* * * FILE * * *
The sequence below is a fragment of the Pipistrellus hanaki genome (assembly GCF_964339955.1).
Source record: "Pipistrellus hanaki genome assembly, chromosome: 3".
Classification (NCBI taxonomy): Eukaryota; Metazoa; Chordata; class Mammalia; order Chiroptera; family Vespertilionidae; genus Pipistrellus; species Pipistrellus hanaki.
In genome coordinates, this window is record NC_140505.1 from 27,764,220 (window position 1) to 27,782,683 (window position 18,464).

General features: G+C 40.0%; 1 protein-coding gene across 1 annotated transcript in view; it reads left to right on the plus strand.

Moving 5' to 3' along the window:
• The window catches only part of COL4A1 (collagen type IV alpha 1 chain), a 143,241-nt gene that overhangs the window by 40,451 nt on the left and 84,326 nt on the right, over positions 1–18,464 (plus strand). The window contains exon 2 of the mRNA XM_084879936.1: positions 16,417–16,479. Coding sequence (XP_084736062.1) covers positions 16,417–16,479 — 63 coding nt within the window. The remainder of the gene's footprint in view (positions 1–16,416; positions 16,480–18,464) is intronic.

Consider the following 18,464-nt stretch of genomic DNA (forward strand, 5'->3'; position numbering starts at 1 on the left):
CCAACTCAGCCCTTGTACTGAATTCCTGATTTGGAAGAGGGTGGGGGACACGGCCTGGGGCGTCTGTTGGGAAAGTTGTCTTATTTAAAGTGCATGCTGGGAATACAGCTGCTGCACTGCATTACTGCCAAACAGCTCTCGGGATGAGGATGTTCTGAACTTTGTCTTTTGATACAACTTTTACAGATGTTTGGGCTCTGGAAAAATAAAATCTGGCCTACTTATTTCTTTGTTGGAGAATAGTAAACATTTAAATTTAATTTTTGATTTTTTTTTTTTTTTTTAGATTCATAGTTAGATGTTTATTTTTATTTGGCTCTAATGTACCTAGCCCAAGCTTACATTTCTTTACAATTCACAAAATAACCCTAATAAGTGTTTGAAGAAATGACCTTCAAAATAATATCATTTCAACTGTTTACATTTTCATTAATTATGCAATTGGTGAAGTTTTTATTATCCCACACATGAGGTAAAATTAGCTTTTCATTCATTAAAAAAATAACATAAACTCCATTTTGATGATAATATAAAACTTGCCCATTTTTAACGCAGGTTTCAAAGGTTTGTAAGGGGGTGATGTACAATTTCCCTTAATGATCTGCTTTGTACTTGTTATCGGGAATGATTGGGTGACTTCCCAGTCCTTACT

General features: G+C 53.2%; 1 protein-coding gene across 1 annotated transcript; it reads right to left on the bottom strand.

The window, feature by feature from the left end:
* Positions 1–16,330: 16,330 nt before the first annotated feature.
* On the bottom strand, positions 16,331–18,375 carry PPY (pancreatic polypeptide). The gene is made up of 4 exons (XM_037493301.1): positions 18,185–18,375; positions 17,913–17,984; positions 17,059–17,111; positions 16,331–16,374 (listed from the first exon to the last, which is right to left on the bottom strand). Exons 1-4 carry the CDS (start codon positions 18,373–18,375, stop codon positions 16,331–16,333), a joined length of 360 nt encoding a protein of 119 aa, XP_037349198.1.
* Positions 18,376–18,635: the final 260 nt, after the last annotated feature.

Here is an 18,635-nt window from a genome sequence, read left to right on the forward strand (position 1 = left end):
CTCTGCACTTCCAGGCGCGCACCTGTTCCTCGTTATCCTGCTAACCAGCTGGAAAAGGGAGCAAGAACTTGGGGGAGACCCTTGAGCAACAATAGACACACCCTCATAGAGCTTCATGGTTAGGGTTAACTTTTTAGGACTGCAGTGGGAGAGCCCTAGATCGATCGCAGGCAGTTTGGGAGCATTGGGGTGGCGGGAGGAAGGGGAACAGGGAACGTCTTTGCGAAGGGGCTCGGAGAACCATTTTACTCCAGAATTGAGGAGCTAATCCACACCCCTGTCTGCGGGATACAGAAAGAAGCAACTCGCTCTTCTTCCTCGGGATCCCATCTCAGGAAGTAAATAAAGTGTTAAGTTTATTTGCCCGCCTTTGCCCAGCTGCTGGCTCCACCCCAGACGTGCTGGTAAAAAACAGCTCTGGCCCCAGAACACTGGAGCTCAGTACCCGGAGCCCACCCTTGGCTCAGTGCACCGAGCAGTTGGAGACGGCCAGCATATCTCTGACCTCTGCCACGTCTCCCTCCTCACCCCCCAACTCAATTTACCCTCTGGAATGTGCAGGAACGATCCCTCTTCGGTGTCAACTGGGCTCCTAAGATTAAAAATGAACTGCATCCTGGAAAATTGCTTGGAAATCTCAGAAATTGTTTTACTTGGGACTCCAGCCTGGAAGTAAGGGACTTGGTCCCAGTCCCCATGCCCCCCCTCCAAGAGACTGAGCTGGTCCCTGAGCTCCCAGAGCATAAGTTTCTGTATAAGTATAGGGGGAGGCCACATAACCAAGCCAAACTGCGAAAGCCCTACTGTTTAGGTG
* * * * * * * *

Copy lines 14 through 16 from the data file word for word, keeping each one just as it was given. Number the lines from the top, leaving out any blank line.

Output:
* Positions 18,376–18,635: the final 260 nt, after the last annotated feature.

Here is an 18,635-nt window from a genome sequence, read left to right on the forward strand (position 1 = left end):
CTCTGCACTTCCAGGCGCGCACCTGTTCCTCGTTATCCTGCTAACCAGCTGGAAAAGGGAGCAAGAACTTGGGGGAGACCCTTGAGCAACAATAGACACACCCTCATAGAGCTTCATGGTTAGGGTTAACTTTTTAGGACTGCAGTGGGAGAGCCCTAGATCGATCGCAGGCAGTTTGGGAGCATTGGGGTGGCGGGAGGAAGGGGAACAGGGAACGTCTTTGCGAAGGGGCTCGGAGAACCATTTTACTCCAGAATTGAGGAGCTAATCCACACCCCTGTCTGCGGGATACAGAAAGAAGCAACTCGCTCTTCTTCCTCGGGATCCCATCTCAGGAAGTAAATAAAGTGTTAAGTTTATTTGCCCGCCTTTGCCCAGCTGCTGGCTCCACCCCAGACGTGCTGGTAAAAAACAGCTCTGGCCCCAGAACACTGGAGCTCAGTACCCGGAGCCCACCCTTGGCTCAGTGCACCGAGCAGTTGGAGACGGCCAGCATATCTCTGACCTCTGCCACGTCTCCCTCCTCACCCCCCAACTCAATTTACCCTCTGGAATGTGCAGGAACGATCCCTCTTCGGTGTCAACTGGGCTCCTAAGATTAAAAATGAACTGCATCCTGGAAAATTGCTTGGAAATCTCAGAAATTGTTTTACTTGGGACTCCAGCCTGGAAGTAAGGGACTTGGTCCCAGTCCCCATGCCCCCCCTCCAAGAGACTGAGCTGGTCCCTGAGCTCCCAGAGCATAAGTTTCTGTATAAGTATAGGGGGAGGCCACATAACCAAGCCAAACTGCGAAAGCCCTACTGTTTAGGTG